By Mark Brown, Wired UK
A team of researchers from universities across America are rooting through millions of molecules to hunt down a material that can create efficient and cost-effective solar cells — and they need your computer power to do it.solar cells is about ten times that of other energy sources. So to put solar on level pegging researchers are hunting down organic materials that have a conducting efficiency of 10 to 15 percent and an average lifetime of more than a decade.
Organic cells also have the ability to be molded into different shapes, they can be made semi-transparent and are much lighter than inorganic materials. They’re cheaper and easier to produce, too, and are non-hazardous.
But with literally millions of materials to choose from, identifying the handful that have the best properties — for optical and electronic purposes — is a Herculean task. That’s why the Clean Energy Project wants to borrow your PC power.
Distributed computing projects like this harnesses multiple computers around the web to get supercomputer-level processing power from everyday machines. The technique is in use right now to work on cures for cancer and Parkinson’s, detect earthquakes and listen in for aliens.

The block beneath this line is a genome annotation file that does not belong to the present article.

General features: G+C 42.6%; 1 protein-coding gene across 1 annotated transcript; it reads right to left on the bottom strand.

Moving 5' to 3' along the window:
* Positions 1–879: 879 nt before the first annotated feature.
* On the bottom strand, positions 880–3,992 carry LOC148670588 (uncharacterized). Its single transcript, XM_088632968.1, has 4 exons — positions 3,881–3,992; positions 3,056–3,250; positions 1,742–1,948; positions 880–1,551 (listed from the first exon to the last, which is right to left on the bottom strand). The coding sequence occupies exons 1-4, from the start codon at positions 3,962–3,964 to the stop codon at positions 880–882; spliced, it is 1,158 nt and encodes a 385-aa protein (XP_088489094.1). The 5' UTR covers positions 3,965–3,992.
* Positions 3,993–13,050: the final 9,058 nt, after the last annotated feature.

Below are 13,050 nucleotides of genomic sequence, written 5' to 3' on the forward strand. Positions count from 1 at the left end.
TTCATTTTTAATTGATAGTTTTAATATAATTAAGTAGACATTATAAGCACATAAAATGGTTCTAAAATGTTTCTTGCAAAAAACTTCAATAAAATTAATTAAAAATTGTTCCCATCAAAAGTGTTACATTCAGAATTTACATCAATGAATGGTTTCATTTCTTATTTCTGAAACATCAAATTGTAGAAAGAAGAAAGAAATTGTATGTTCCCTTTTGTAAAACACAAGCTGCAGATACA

This latest use, run by chemist Alán Aspuru-Guzik from Harvard University, uses computational models to screen organic molecules and identify those likely to be the best semiconductors. 3.5 million organic molecules need to be tested, before Aspuru-Guzik can take the 1,000 molecules with the most useful calculated properties and investigate them further.
The virtual hunt has been running for more than two years now, but the group has recently found some promising results. The screening process turned up an organic semiconductor with desirable properties. Aspuru-Guzik sent the structure to synthetic chemist Zhenan Bao who made the chemical and then tested it in an experimental transistor.
The team found the molecule to be a good conductor, and even conducted electric charge between three and four times better than predicted. “This shows how difficult it is to predict a molecule’s properties accurately, but confirms that models are good at ranking molecules according to their relative performance,” said Bao.
So far, the initiative has inspected more than 2.3 million molecules and is expected to reach the 3.5 million mark in 2012. If you want to take part, head to The Clean Energy Project and download the free screensaver. This will lend your computer power to the project whenever your PC is idle.
Image: Clearly Ambiguous/Flickr